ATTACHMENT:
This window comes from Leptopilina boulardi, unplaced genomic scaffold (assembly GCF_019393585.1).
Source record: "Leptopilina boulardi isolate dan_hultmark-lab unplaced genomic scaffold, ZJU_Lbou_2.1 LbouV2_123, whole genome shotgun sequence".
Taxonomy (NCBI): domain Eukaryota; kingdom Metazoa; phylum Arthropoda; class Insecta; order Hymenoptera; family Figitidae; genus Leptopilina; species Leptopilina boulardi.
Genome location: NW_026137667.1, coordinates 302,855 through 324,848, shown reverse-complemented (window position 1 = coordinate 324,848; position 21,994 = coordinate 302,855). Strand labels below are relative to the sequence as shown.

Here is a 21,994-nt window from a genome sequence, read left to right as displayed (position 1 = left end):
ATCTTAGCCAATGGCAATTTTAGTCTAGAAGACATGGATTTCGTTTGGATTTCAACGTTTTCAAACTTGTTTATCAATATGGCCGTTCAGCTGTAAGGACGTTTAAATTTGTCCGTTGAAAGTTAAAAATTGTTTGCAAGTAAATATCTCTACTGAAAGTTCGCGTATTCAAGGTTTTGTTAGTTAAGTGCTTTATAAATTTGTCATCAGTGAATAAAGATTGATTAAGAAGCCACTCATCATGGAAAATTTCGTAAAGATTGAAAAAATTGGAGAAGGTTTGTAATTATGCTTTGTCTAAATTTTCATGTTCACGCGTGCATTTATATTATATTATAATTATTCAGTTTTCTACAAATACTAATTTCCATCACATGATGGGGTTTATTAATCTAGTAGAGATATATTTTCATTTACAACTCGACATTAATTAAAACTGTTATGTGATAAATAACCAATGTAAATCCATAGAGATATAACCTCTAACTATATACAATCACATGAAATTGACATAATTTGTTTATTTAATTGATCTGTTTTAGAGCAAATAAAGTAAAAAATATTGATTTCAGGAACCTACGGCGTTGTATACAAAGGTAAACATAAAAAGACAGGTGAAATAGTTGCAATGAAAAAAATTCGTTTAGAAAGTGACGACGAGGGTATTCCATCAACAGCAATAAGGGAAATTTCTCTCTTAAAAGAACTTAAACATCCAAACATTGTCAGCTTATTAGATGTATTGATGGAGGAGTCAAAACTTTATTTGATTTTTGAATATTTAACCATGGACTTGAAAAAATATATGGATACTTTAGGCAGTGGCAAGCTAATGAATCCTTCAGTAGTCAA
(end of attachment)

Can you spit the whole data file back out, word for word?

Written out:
This window comes from Leptopilina boulardi, unplaced genomic scaffold (assembly GCF_019393585.1).
Source record: "Leptopilina boulardi isolate dan_hultmark-lab unplaced genomic scaffold, ZJU_Lbou_2.1 LbouV2_123, whole genome shotgun sequence".
Taxonomy (NCBI): domain Eukaryota; kingdom Metazoa; phylum Arthropoda; class Insecta; order Hymenoptera; family Figitidae; genus Leptopilina; species Leptopilina boulardi.
Genome location: NW_026137667.1, coordinates 302,855 through 324,848, shown reverse-complemented (window position 1 = coordinate 324,848; position 21,994 = coordinate 302,855). Strand labels below are relative to the sequence as shown.

Here is a 21,994-nt window from a genome sequence, read left to right as displayed (position 1 = left end):
ATCTTAGCCAATGGCAATTTTAGTCTAGAAGACATGGATTTCGTTTGGATTTCAACGTTTTCAAACTTGTTTATCAATATGGCCGTTCAGCTGTAAGGACGTTTAAATTTGTCCGTTGAAAGTTAAAAATTGTTTGCAAGTAAATATCTCTACTGAAAGTTCGCGTATTCAAGGTTTTGTTAGTTAAGTGCTTTATAAATTTGTCATCAGTGAATAAAGATTGATTAAGAAGCCACTCATCATGGAAAATTTCGTAAAGATTGAAAAAATTGGAGAAGGTTTGTAATTATGCTTTGTCTAAATTTTCATGTTCACGCGTGCATTTATATTATATTATAATTATTCAGTTTTCTACAAATACTAATTTCCATCACATGATGGGGTTTATTAATCTAGTAGAGATATATTTTCATTTACAACTCGACATTAATTAAAACTGTTATGTGATAAATAACCAATGTAAATCCATAGAGATATAACCTCTAACTATATACAATCACATGAAATTGACATAATTTGTTTATTTAATTGATCTGTTTTAGAGCAAATAAAGTAAAAAATATTGATTTCAGGAACCTACGGCGTTGTATACAAAGGTAAACATAAAAAGACAGGTGAAATAGTTGCAATGAAAAAAATTCGTTTAGAAAGTGACGACGAGGGTATTCCATCAACAGCAATAAGGGAAATTTCTCTCTTAAAAGAACTTAAACATCCAAACATTGTCAGCTTATTAGATGTATTGATGGAGGAGTCAAAACTTTATTTGATTTTTGAATATTTAACCATGGACTTGAAAAAATATATGGATACTTTAGGCAGTGGCAAGCTAATGAATCCTTCAGTAGTCAA